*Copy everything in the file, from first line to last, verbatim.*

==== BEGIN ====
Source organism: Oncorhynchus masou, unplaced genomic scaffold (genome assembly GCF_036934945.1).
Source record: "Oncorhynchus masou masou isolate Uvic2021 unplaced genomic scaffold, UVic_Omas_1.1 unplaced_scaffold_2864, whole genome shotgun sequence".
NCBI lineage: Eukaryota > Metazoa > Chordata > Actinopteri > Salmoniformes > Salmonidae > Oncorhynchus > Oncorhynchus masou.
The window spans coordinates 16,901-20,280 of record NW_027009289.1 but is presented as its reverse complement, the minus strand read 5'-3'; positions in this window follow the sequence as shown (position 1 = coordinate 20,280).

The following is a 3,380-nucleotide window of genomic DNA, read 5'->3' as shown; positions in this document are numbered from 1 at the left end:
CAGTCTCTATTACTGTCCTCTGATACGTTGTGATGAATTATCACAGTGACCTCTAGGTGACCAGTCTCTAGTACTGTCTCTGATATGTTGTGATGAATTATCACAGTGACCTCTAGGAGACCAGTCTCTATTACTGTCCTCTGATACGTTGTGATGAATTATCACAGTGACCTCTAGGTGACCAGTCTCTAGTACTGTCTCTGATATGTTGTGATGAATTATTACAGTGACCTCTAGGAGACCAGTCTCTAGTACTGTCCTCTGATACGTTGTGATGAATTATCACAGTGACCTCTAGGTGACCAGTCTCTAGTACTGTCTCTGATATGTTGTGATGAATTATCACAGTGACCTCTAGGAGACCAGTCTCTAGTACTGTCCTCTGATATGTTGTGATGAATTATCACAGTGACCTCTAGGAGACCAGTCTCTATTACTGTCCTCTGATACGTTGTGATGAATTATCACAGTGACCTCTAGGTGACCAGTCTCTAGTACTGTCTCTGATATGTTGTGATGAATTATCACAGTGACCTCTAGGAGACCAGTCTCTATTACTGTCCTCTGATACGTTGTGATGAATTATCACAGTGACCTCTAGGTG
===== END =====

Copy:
Source organism: Oncorhynchus masou, unplaced genomic scaffold (genome assembly GCF_036934945.1).
Source record: "Oncorhynchus masou masou isolate Uvic2021 unplaced genomic scaffold, UVic_Omas_1.1 unplaced_scaffold_2864, whole genome shotgun sequence".
NCBI lineage: Eukaryota > Metazoa > Chordata > Actinopteri > Salmoniformes > Salmonidae > Oncorhynchus > Oncorhynchus masou.
The window spans coordinates 16,901-20,280 of record NW_027009289.1 but is presented as its reverse complement, the minus strand read 5'-3'; positions in this window follow the sequence as shown (position 1 = coordinate 20,280).

The following is a 3,380-nucleotide window of genomic DNA, read 5'->3' as shown; positions in this document are numbered from 1 at the left end:
CAGTCTCTATTACTGTCCTCTGATACGTTGTGATGAATTATCACAGTGACCTCTAGGTGACCAGTCTCTAGTACTGTCTCTGATATGTTGTGATGAATTATCACAGTGACCTCTAGGAGACCAGTCTCTATTACTGTCCTCTGATACGTTGTGATGAATTATCACAGTGACCTCTAGGTGACCAGTCTCTAGTACTGTCTCTGATATGTTGTGATGAATTATTACAGTGACCTCTAGGAGACCAGTCTCTAGTACTGTCCTCTGATACGTTGTGATGAATTATCACAGTGACCTCTAGGTGACCAGTCTCTAGTACTGTCTCTGATATGTTGTGATGAATTATCACAGTGACCTCTAGGAGACCAGTCTCTAGTACTGTCCTCTGATATGTTGTGATGAATTATCACAGTGACCTCTAGGAGACCAGTCTCTATTACTGTCCTCTGATACGTTGTGATGAATTATCACAGTGACCTCTAGGTGACCAGTCTCTAGTACTGTCTCTGATATGTTGTGATGAATTATCACAGTGACCTCTAGGAGACCAGTCTCTATTACTGTCCTCTGATACGTTGTGATGAATTATCACAGTGACCTCTAGGTG